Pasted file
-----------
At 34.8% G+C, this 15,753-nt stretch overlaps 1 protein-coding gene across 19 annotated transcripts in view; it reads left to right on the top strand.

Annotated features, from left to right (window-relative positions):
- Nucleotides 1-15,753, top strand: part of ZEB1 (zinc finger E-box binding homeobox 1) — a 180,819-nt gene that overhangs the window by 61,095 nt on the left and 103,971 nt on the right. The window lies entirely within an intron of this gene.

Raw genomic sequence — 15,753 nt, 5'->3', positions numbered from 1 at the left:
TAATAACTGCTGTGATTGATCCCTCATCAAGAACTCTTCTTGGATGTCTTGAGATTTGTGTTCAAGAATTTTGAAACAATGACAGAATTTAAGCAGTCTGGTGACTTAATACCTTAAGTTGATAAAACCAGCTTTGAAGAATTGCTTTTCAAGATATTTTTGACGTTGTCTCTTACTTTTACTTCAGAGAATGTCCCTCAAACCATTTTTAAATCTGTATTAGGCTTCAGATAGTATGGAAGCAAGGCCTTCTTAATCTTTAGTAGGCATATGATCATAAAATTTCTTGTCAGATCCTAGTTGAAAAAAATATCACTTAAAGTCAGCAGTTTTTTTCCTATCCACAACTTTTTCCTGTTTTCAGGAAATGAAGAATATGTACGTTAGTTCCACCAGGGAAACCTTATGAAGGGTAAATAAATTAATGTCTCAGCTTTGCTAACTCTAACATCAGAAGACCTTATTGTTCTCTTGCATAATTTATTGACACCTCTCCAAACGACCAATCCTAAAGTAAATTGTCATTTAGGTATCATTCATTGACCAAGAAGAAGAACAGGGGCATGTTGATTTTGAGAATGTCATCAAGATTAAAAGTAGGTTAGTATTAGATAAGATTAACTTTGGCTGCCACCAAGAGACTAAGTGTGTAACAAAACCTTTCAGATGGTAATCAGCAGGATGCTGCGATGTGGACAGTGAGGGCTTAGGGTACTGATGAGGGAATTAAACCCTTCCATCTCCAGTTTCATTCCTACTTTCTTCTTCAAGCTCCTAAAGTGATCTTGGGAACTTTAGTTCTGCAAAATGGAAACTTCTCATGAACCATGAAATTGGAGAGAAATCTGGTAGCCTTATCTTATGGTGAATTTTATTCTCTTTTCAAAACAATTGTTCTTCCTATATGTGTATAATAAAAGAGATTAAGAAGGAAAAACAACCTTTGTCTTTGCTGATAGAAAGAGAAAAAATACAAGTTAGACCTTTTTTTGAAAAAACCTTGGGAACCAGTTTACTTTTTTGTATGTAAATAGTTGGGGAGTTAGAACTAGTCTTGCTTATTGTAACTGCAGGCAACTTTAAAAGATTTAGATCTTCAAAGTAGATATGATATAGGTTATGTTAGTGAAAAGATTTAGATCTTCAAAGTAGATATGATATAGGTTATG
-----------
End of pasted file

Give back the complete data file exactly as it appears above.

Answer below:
At 34.8% G+C, this 15,753-nt stretch overlaps 1 protein-coding gene across 19 annotated transcripts in view; it reads left to right on the top strand.

Annotated features, from left to right (window-relative positions):
- Nucleotides 1-15,753, top strand: part of ZEB1 (zinc finger E-box binding homeobox 1) — a 180,819-nt gene that overhangs the window by 61,095 nt on the left and 103,971 nt on the right. The window lies entirely within an intron of this gene.

Raw genomic sequence — 15,753 nt, 5'->3', positions numbered from 1 at the left:
TAATAACTGCTGTGATTGATCCCTCATCAAGAACTCTTCTTGGATGTCTTGAGATTTGTGTTCAAGAATTTTGAAACAATGACAGAATTTAAGCAGTCTGGTGACTTAATACCTTAAGTTGATAAAACCAGCTTTGAAGAATTGCTTTTCAAGATATTTTTGACGTTGTCTCTTACTTTTACTTCAGAGAATGTCCCTCAAACCATTTTTAAATCTGTATTAGGCTTCAGATAGTATGGAAGCAAGGCCTTCTTAATCTTTAGTAGGCATATGATCATAAAATTTCTTGTCAGATCCTAGTTGAAAAAAATATCACTTAAAGTCAGCAGTTTTTTTCCTATCCACAACTTTTTCCTGTTTTCAGGAAATGAAGAATATGTACGTTAGTTCCACCAGGGAAACCTTATGAAGGGTAAATAAATTAATGTCTCAGCTTTGCTAACTCTAACATCAGAAGACCTTATTGTTCTCTTGCATAATTTATTGACACCTCTCCAAACGACCAATCCTAAAGTAAATTGTCATTTAGGTATCATTCATTGACCAAGAAGAAGAACAGGGGCATGTTGATTTTGAGAATGTCATCAAGATTAAAAGTAGGTTAGTATTAGATAAGATTAACTTTGGCTGCCACCAAGAGACTAAGTGTGTAACAAAACCTTTCAGATGGTAATCAGCAGGATGCTGCGATGTGGACAGTGAGGGCTTAGGGTACTGATGAGGGAATTAAACCCTTCCATCTCCAGTTTCATTCCTACTTTCTTCTTCAAGCTCCTAAAGTGATCTTGGGAACTTTAGTTCTGCAAAATGGAAACTTCTCATGAACCATGAAATTGGAGAGAAATCTGGTAGCCTTATCTTATGGTGAATTTTATTCTCTTTTCAAAACAATTGTTCTTCCTATATGTGTATAATAAAAGAGATTAAGAAGGAAAAACAACCTTTGTCTTTGCTGATAGAAAGAGAAAAAATACAAGTTAGACCTTTTTTTGAAAAAACCTTGGGAACCAGTTTACTTTTTTGTATGTAAATAGTTGGGGAGTTAGAACTAGTCTTGCTTATTGTAACTGCAGGCAACTTTAAAAGATTTAGATCTTCAAAGTAGATATGATATAGGTTATGTTAGTGAAAAGATTTAGATCTTCAAAGTAGATATGATATAGGTTATG